Party’s rout in Delhi with defeats in all seven Lok Sabha seats has raised a few questions about its future. It may have risked too much by going national without strengthening its support in Delhi
Aweek is a long time in politics, it is often said. Five months,then,qualifiesfora near eternity. Arvind Kejriwal-led Aam Aadmi Party appeared to prove this on Friday when it suffered a complete rout in the Lok Sabha elections in Delhi, just over five months after forming the government following the assembly elections in which it emerged as the second largest party in its first electoral outing. As the verdict became resoundinglyclearthroughthecourseof the day, AAP volunteers seemed more confused than disappointed by the resultsthatemphaticallyshowedup the party’s decision to plunge into national politics after giving up power in Delhi within 49 days. AAP lost all seven seats in Delhi as the BJP emerged the winner in all constituencies. “I don’t know what went wrong. Weworkedhardandraisedtheright issues. The results are quite confusing,” said party volunteer Vinita Chandra in Varanasi. The Lok Sabha results have thrown up quite a few questions for AAP. Did the party risk too much by going national without strengthening its support in Delhi? Does the rout in Delhi point to its irrelevance given the total triumph of the BJP? Did it spread itself too thin by contesting 434 seats without much time and resources? Although the AAP leadership put up a brave face on Friday, many senior members told ET, on the condition of anonymity, that the party was worried over these questions and needed serious introspection to find out what went wrong with its Lok Sabha campaign. Kejriwal will hold a series of meetings over the next one week to seek answers to such questions. AAPleaderSanjaySinghadmitted on record that the party failed to galvanise support for issues over per- sonalities. “We failed to inspire people to vote for issues and not personalities. While we did not makemistakesasfarasourstrategy and effort are concerned, the lack of time and resources did not allow us to change the thinking of voters. That’s our biggest challenge. If we can’t change this mindset, then it will be difficult for the party to survive,” he told ET. There is no confusion within the party, though, on its future plans. Although AAP could not manage the four to five per cent vote share it was hoping to get, its leaders were happy that the party garnered over a crore votes and exuded confidence that the party could build on this support. AAP has its eyes firmly set on Maharashtra and Harayana as-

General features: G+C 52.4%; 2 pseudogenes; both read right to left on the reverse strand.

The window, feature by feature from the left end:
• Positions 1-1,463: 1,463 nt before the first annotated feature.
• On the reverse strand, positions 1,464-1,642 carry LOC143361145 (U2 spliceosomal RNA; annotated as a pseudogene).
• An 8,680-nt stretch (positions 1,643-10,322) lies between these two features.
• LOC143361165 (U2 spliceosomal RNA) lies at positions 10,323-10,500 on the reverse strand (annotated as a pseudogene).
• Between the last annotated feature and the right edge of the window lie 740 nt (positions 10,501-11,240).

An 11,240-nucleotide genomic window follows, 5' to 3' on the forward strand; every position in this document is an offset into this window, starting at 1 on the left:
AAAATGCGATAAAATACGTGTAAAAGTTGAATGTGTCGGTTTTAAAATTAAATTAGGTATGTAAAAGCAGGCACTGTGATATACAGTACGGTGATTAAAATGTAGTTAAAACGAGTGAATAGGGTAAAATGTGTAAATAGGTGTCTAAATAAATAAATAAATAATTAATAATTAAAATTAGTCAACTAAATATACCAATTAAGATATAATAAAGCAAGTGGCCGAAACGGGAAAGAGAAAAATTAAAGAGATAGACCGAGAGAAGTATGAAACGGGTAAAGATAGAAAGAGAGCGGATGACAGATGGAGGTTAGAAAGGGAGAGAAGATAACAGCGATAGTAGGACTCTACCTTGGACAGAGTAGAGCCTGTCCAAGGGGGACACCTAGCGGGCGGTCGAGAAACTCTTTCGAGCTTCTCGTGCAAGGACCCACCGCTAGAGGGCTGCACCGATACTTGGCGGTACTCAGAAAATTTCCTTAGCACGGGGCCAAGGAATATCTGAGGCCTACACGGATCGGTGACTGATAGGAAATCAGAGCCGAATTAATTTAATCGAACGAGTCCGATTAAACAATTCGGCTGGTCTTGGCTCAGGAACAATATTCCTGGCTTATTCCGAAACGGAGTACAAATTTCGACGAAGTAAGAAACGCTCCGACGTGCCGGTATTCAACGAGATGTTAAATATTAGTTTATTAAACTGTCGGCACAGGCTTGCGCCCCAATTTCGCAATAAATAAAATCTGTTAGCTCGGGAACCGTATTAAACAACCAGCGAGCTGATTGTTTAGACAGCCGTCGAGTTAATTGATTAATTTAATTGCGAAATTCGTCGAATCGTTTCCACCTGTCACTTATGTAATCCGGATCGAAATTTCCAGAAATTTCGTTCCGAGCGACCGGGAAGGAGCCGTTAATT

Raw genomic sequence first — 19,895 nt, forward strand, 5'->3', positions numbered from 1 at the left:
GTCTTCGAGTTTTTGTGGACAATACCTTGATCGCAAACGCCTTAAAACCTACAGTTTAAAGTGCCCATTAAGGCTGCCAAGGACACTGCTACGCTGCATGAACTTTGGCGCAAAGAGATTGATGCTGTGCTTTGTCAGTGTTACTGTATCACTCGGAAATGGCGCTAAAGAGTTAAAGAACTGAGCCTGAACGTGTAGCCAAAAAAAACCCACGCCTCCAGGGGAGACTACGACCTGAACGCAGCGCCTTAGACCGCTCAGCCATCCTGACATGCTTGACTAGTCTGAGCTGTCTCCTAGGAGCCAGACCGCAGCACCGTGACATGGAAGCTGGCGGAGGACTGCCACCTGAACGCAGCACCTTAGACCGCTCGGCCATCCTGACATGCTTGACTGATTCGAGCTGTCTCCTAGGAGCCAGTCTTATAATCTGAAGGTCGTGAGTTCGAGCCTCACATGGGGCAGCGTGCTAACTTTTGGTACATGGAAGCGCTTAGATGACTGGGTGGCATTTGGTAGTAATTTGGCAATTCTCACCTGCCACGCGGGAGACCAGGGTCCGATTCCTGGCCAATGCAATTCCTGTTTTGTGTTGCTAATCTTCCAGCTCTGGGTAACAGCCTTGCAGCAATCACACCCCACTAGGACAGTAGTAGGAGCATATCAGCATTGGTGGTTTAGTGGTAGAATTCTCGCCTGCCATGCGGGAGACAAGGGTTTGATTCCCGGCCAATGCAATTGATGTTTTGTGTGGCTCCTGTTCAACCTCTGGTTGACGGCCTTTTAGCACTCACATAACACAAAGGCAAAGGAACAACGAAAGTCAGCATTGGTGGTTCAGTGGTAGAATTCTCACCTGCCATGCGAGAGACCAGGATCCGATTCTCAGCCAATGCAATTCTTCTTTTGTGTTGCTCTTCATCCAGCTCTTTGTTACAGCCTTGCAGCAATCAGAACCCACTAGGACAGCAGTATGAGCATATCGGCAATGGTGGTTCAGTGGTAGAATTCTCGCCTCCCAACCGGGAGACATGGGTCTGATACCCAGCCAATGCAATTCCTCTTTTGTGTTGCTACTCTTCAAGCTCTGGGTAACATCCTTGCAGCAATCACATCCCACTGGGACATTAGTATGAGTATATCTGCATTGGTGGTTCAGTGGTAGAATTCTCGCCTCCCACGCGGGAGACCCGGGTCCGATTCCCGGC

AAP SENIOR LEADER sembly elections due later this year. “We are in it for the long haul and there is no doubt about that. We just needtofigureouthowtoimproveon our strategy and not repeat mistakes,” said a senior leader, who did notwishtobeidentified,referringto the party’s seemingly impulsive decision to quit government in Delhi. One of AAP’s top priorities is organisation building. “We need to strengthen the party organisation at the grassroots level. This is the only way we can reach out to every voter and ensure that the Modi hype, which is built on lies, starts c r umbling i n t he ne x t f ew months,” Singh added. The party can scarcely escape some self-introspection, though, and it is looking up to its chief Kejriwal,whoisexpectedtoheadfor vipassana (meditation) in the next few days.
serious introspection to find out what went wrong with its Lok Sabha campaign
ANIRBAN to get four to five percent vote share it was hoping, but party is happy that it garnered over 1 cr votes performance in Maharashtra and Harayana assembly elections due
later this year AAP’s top priorities is organi
sation building and build